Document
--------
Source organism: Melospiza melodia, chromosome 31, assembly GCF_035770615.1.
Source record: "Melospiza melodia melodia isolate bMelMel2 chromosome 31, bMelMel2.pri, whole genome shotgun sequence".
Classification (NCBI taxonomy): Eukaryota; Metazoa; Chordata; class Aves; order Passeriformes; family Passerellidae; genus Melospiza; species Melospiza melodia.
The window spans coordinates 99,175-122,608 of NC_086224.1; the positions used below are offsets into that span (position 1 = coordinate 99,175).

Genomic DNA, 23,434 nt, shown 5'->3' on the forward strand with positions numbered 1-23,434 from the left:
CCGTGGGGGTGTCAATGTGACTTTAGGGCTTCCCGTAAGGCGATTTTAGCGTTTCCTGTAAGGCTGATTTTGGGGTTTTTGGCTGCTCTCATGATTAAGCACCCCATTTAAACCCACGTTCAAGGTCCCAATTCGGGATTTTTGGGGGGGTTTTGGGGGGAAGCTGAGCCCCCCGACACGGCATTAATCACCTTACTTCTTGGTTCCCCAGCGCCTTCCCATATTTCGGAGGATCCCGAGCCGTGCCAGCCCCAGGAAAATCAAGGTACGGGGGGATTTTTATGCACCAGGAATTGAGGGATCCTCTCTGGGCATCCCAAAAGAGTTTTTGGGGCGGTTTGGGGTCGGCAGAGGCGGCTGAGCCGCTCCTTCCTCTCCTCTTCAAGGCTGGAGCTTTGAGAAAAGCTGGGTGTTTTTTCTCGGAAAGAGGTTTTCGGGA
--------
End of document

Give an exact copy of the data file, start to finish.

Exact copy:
Source organism: Melospiza melodia, chromosome 31, assembly GCF_035770615.1.
Source record: "Melospiza melodia melodia isolate bMelMel2 chromosome 31, bMelMel2.pri, whole genome shotgun sequence".
Classification (NCBI taxonomy): Eukaryota; Metazoa; Chordata; class Aves; order Passeriformes; family Passerellidae; genus Melospiza; species Melospiza melodia.
The window spans coordinates 99,175-122,608 of NC_086224.1; the positions used below are offsets into that span (position 1 = coordinate 99,175).

Genomic DNA, 23,434 nt, shown 5'->3' on the forward strand with positions numbered 1-23,434 from the left:
CCGTGGGGGTGTCAATGTGACTTTAGGGCTTCCCGTAAGGCGATTTTAGCGTTTCCTGTAAGGCTGATTTTGGGGTTTTTGGCTGCTCTCATGATTAAGCACCCCATTTAAACCCACGTTCAAGGTCCCAATTCGGGATTTTTGGGGGGGTTTTGGGGGGAAGCTGAGCCCCCCGACACGGCATTAATCACCTTACTTCTTGGTTCCCCAGCGCCTTCCCATATTTCGGAGGATCCCGAGCCGTGCCAGCCCCAGGAAAATCAAGGTACGGGGGGATTTTTATGCACCAGGAATTGAGGGATCCTCTCTGGGCATCCCAAAAGAGTTTTTGGGGCGGTTTGGGGTCGGCAGAGGCGGCTGAGCCGCTCCTTCCTCTCCTCTTCAAGGCTGGAGCTTTGAGAAAAGCTGGGTGTTTTTTCTCGGAAAGAGGTTTTCGGGA